The two key words in assessing the President’s nominee to replace Justice Anthony Kennedy are stare decisis. This ancient Latin phrase, which means let the decision stand, represents a conservative approach to judging: that precedent imposes constraints on judicial innovation. Put another way, that judicial innovation should be balanced against the need to maintain stability in our legal system. But like most legal terms, stare decisis can easily be manipulated to benefit both conservatives and liberals. Traditionally it has been conservatives who have embraced stare decisis, allowing the dead hand of the law to constrain the living constitution. But liberals, too, embrace the concept when they seek to preserve old precedents that are important to them.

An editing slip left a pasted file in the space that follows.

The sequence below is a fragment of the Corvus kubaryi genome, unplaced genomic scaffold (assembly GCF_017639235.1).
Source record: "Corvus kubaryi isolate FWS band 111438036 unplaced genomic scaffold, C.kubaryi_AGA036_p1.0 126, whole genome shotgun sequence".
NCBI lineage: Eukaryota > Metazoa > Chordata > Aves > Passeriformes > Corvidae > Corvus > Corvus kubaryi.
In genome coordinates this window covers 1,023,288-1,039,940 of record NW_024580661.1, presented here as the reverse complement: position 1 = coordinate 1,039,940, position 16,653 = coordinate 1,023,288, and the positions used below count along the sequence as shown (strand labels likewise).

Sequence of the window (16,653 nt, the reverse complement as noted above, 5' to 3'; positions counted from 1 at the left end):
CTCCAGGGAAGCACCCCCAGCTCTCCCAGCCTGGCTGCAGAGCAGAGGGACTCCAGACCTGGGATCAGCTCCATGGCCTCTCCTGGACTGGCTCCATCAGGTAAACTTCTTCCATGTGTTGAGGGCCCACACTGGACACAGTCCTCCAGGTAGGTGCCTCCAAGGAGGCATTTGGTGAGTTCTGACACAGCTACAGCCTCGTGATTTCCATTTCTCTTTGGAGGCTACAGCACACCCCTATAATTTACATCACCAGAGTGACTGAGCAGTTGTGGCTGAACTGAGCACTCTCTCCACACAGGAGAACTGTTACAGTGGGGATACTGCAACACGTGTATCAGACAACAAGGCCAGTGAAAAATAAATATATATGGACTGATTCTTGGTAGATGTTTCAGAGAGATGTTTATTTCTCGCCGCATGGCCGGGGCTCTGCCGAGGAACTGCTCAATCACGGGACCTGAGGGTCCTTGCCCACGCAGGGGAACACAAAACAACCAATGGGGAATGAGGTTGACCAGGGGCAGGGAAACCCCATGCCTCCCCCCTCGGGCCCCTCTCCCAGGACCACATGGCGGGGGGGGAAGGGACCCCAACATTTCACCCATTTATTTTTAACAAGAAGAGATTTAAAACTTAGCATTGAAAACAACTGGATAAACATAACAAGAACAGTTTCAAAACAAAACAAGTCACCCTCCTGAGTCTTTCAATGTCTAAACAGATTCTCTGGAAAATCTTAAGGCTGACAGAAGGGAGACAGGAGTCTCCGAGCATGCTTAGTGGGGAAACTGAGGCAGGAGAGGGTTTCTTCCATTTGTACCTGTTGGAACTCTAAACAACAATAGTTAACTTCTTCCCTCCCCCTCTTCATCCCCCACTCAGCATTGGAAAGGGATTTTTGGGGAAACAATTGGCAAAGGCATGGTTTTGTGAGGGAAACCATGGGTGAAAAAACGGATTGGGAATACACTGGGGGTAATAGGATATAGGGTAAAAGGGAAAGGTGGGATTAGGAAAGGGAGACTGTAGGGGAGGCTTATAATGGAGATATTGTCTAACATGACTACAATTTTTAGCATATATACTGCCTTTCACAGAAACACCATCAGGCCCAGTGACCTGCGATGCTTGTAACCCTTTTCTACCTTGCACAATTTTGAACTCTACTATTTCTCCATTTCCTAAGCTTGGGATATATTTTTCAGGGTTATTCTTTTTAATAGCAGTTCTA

Today, liberals want to use stare decisis to preserve Roe v. Wade, gay marriage and other iconic liberal decisions of the past. Many conservatives would like to see these decision overruled. When the President interviews potential nominees, and when the Senate advises and consents on the nomination, these nominees will be questioned about their positions on important cases of the past and their likely votes in the future. They will decline to be specific claiming the need for judicial independence. But one area of legitimate inquiry will be their institutional views regarding stare decisis.